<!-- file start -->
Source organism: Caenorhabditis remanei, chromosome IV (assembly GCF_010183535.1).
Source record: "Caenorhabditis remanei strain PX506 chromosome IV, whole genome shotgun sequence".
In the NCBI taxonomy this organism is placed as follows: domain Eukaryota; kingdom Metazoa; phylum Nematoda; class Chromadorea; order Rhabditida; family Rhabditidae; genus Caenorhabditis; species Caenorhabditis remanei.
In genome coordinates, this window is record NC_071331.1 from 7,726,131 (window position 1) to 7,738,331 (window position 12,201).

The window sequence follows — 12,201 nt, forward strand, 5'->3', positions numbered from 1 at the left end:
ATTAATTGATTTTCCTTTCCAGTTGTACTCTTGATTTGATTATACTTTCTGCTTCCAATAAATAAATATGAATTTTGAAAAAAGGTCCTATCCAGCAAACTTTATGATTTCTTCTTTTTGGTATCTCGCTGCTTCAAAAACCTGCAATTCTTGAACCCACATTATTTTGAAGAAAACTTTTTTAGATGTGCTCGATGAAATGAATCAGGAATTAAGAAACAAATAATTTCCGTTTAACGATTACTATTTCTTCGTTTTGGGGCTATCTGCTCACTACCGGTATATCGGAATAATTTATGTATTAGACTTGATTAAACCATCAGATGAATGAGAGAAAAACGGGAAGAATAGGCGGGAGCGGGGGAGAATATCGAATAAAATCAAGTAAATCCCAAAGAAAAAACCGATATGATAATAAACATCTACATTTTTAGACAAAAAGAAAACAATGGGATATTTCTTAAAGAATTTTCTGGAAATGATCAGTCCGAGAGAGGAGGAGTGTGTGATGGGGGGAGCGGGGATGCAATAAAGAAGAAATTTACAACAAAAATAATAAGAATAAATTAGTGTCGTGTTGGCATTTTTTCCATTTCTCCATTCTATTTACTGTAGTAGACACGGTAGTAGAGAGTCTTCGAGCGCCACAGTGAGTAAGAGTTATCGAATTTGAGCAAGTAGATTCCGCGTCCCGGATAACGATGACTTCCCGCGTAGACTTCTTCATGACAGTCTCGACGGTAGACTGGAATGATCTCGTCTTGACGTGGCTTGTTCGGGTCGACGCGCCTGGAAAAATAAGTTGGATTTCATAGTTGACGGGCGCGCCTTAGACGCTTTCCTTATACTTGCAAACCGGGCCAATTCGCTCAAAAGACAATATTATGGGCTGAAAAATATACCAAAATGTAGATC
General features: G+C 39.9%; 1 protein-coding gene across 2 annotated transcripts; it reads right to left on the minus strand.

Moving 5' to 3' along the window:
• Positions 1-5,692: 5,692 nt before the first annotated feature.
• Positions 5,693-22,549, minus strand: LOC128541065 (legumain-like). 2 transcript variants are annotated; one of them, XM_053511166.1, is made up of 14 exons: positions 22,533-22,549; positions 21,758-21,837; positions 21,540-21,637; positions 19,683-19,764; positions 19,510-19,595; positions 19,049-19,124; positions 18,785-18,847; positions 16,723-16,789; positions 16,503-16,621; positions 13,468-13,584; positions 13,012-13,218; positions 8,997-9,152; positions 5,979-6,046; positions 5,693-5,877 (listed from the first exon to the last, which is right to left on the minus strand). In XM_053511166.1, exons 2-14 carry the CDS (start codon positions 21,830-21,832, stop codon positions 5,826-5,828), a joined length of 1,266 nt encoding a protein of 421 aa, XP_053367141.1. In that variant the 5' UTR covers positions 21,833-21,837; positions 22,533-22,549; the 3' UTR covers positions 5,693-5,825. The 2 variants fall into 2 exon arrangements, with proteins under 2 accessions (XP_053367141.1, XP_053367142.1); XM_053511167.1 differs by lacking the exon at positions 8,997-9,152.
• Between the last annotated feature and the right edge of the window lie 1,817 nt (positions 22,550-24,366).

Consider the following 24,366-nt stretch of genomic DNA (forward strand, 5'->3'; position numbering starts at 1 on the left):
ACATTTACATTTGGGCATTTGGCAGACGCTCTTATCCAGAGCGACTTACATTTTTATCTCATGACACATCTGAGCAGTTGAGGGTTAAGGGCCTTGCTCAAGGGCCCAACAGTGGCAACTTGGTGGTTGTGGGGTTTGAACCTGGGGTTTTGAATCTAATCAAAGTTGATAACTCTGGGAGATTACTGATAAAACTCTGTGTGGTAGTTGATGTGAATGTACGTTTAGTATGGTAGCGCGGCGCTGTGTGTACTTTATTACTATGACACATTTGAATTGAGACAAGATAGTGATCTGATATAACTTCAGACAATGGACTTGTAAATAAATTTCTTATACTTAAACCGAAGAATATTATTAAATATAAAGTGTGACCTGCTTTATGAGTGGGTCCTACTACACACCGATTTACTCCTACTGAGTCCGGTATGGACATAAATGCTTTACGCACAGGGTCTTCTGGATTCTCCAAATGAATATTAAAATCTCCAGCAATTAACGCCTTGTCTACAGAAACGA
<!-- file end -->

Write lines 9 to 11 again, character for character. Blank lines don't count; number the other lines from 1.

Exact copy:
• Positions 1-5,692: 5,692 nt before the first annotated feature.
• Positions 5,693-22,549, minus strand: LOC128541065 (legumain-like). 2 transcript variants are annotated; one of them, XM_053511166.1, is made up of 14 exons: positions 22,533-22,549; positions 21,758-21,837; positions 21,540-21,637; positions 19,683-19,764; positions 19,510-19,595; positions 19,049-19,124; positions 18,785-18,847; positions 16,723-16,789; positions 16,503-16,621; positions 13,468-13,584; positions 13,012-13,218; positions 8,997-9,152; positions 5,979-6,046; positions 5,693-5,877 (listed from the first exon to the last, which is right to left on the minus strand). In XM_053511166.1, exons 2-14 carry the CDS (start codon positions 21,830-21,832, stop codon positions 5,826-5,828), a joined length of 1,266 nt encoding a protein of 421 aa, XP_053367141.1. In that variant the 5' UTR covers positions 21,833-21,837; positions 22,533-22,549; the 3' UTR covers positions 5,693-5,825. The 2 variants fall into 2 exon arrangements, with proteins under 2 accessions (XP_053367141.1, XP_053367142.1); XM_053511167.1 differs by lacking the exon at positions 8,997-9,152.
• Between the last annotated feature and the right edge of the window lie 1,817 nt (positions 22,550-24,366).